On September 14, 1861, the New York Times carried a brief but highly interesting piece that readers would have been forgiven for missing. It read:
Gen. CASS, in a recent conversation with President FAIRCHILD, of Hillsdale College, Michigan, said that though he had always been heretofore opposed to Abolition, yet this was now the only way to successfully and permanently end the contest. Without Abolition, if we had peace to-day, we should have war to-morrow.
“Gen. CASS” was no doubt Lewis Cass, one of the most prominent antebellum politicians in the United States and the Democratic Party’s presidential candidate in 1848 (losing to Zachary Taylor). What makes his embrace of emancipation particularly significant was that before the Civil War he had been the leading proponent of “popular sovereignty.” This idea tried to take advantage of American federalism to solve the difficult issue of whether to allow slavery’s expansion by leaving that decision to the settlers in a particular territory. It was an appealing idea, but proved disastrous in practice in 1850s’ Kansas because extremists on both sides of the slavery issue refused to let the settlers there decide, leading to the early regional eruption of the Civil War in what became known as “Bleeding Kansas.”
Now in retirement, Lewis Cass accepted that popular sovereignty had not worked. Nor had appeasing southern interests when he was Secretary of State in the Buchanan Administration. Now like an increasing number of white Northerners, since the war’s start, he had come to recognize slavery’s centrality to the conflict and that there could be no peace until its destruction. That Lewis Cass changed his mind in such a big way is quite significant. Not only Republican radicals now supported freedom for the slaves, but also increasingly people from other parts of the political spectrum.
Still, in September 1861, most people in the North likely had not embraced emancipation. Most prominent, of course, was Abraham Lincoln. Lincoln’s great concern that month was keeping the loyal slave states in the Union. He had spent the summer placating Maryland slaveholders, as their slaves disappeared into army camps as Union troops transited through their state bound for Virginia. Then Gen. Frémont had issued his emancipation order for Missouri at the end of August, and Lincoln again found himself reassuring loyal slave owners that their property rights were safe.
For example, on September 12, 1861, Abraham Lincoln received a letter from Joseph Holt, a prominent Kentucky Unionist, who had been Buchanan’s last Secretary of War. Holt was alarmed by Frémont’s emancipation order. He wrote:
DEAR SIR: The late act of Congress providing for the confiscation of the estates of persons in open rebellion against the Government was as a necessary war measure accepted and fully approved by the loyal men of the country. It limited the penalty of confiscation to property actually employed in the service of the rebellion with the knowledge and consent of its owners, and instead of emancipating slaves thus employed left their status to be determined either by the courts of the United States or by subsequent legislation.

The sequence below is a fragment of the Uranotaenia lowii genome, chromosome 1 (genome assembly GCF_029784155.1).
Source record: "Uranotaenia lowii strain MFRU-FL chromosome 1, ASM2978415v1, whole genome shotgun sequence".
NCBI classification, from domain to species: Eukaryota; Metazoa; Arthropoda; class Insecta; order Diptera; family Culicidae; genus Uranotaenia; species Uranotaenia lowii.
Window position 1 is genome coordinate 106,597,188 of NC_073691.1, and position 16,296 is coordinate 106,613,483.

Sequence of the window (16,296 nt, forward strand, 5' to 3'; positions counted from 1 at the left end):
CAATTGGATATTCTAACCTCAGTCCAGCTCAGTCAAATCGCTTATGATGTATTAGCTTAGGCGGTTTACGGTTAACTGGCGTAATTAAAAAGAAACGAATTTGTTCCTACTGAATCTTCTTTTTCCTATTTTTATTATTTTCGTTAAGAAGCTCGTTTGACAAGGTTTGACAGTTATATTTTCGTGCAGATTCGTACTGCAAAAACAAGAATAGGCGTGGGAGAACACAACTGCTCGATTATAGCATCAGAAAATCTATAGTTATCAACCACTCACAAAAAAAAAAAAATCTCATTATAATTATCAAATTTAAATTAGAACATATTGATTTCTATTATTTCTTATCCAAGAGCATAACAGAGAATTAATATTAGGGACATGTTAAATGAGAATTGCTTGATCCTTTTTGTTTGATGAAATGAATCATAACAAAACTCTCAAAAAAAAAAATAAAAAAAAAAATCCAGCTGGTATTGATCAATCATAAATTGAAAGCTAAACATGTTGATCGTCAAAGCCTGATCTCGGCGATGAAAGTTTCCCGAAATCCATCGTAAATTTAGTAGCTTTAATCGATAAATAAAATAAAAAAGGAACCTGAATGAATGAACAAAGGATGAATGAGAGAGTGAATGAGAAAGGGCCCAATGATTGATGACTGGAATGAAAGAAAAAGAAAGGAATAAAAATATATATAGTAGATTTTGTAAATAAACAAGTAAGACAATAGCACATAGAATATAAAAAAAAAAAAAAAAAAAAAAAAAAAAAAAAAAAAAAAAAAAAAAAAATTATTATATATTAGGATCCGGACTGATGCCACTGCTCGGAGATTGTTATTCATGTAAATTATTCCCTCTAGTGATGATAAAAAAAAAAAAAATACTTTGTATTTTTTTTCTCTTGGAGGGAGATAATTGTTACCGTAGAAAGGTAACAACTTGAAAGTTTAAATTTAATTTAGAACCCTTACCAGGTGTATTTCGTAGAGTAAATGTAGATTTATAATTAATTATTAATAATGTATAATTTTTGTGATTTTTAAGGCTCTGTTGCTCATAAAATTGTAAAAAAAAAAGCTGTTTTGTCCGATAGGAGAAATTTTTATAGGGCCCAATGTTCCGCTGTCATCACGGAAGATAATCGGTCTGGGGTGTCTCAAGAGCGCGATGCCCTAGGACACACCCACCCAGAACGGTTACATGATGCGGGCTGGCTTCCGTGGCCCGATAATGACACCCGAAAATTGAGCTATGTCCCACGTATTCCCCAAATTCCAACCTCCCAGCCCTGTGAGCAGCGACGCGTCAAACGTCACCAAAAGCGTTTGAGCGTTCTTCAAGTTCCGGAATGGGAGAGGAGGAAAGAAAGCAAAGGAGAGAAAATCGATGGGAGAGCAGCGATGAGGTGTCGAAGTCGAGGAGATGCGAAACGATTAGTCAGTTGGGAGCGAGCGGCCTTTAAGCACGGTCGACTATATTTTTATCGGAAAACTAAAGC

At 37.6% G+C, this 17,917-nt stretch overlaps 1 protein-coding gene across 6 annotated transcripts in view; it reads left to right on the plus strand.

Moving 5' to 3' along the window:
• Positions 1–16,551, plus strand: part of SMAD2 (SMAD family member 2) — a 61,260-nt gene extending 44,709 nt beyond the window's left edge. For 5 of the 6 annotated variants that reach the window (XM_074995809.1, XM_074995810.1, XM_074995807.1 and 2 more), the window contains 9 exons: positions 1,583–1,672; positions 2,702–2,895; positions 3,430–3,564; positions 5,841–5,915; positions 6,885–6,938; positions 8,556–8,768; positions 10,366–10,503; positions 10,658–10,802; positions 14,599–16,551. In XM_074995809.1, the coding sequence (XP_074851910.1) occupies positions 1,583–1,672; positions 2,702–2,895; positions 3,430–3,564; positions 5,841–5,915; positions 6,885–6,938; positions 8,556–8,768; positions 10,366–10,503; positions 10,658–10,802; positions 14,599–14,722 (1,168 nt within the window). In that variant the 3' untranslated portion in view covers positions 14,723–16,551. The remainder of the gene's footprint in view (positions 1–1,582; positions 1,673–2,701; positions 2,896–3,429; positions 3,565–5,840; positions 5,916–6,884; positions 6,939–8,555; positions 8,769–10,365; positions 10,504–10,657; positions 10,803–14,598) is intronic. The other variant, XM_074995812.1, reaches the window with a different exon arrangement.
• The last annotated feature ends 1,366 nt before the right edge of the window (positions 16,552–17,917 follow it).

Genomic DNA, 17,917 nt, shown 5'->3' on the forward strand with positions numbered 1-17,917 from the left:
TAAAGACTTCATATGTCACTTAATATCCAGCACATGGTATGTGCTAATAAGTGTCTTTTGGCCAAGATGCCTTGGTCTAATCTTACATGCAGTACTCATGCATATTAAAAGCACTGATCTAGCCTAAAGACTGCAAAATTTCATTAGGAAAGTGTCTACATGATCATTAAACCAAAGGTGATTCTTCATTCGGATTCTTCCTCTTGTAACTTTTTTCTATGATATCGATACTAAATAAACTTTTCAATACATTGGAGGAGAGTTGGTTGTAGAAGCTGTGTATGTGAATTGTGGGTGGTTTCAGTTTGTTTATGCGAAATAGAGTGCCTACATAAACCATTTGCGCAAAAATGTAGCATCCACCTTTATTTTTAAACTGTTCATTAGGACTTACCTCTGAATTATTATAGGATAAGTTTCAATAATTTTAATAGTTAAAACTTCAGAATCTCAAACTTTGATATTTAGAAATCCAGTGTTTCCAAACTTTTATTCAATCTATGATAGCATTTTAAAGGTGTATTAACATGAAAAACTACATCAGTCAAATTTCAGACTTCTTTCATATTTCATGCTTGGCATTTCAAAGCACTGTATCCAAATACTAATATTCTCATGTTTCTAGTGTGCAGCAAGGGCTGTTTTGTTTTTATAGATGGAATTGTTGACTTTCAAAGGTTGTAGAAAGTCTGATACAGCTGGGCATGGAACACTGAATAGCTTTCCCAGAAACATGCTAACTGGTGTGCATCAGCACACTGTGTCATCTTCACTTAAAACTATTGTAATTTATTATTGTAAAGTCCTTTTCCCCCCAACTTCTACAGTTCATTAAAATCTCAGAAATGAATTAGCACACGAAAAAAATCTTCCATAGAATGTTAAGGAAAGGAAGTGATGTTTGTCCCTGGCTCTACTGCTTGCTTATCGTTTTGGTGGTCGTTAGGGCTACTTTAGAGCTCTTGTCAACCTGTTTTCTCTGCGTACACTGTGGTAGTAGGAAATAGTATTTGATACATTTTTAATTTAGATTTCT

The proclamation, however, of General Frémont under date of the 30th of August transcends and of course violates the law in both these particulars and declares that the property of rebels whether used in support of the rebellion or not shall be confiscated, and if consisting in slaves that they shall be at once manumitted.
The act of Congress referred to was believed to embody the conservative policy of your administration upon this delicate and perplexing question, and hence the loyal men of the border slave States have felt relieved of all fears of any attempt on the part of the Government of the United States to liberate suddenly in their midst a population unprepared for freedom and whose presence could not fail to prove a painful apprehension if not a terror to the homes and families of all.
The hope is earnestly indulged by them as it is by myself that this paper was issued under the pressure of military necessity which General Frémont believed justified the step but that in the particulars specified it has not your approbation and will not be enforced in derogation of law. The magnitude of the interest at stake and my extreme desire that by no misapprehension of your sentiments or purposes shall the power and fervor of the loyalty of Kentucky be at this moment abated or chilled must be my apology for the frankness with which I have addressed you and for the request I venture to make of an expression of your views upon the points of General Frémont’s proclamation on which I have commented.
It says a lot, both of Holt’s prominence and Lincoln’s concern with holding the loyal border states that the President replied the very same day. He wrote:
DEAR SIR: Yours of this day in relation to the late proclamation of General Frémont is received. Yesterday I addressed a letter to him by mail on the same subject and which is to be made public when he receives it. I herewith send you a copy of that letter which perhaps shows my position as distinctly as any new one I could write. I will thank you not to make it public until General Frémont shall have had time to receive the original.
So while retired statesmen like Lewis Cass were free to change their mind about slavery early in the war, Abraham Lincoln, engaged in the dirty business of running that war, had to do what was necessary to save the Union. At that moment, saving the Union meant to President Lincoln preventing the secession of the remaining loyal slave states. Lincoln would not change his mind on emancipation until it became clear he could not save the Union without ending slavery. And that change of heart in September 1861 was still almost a year away.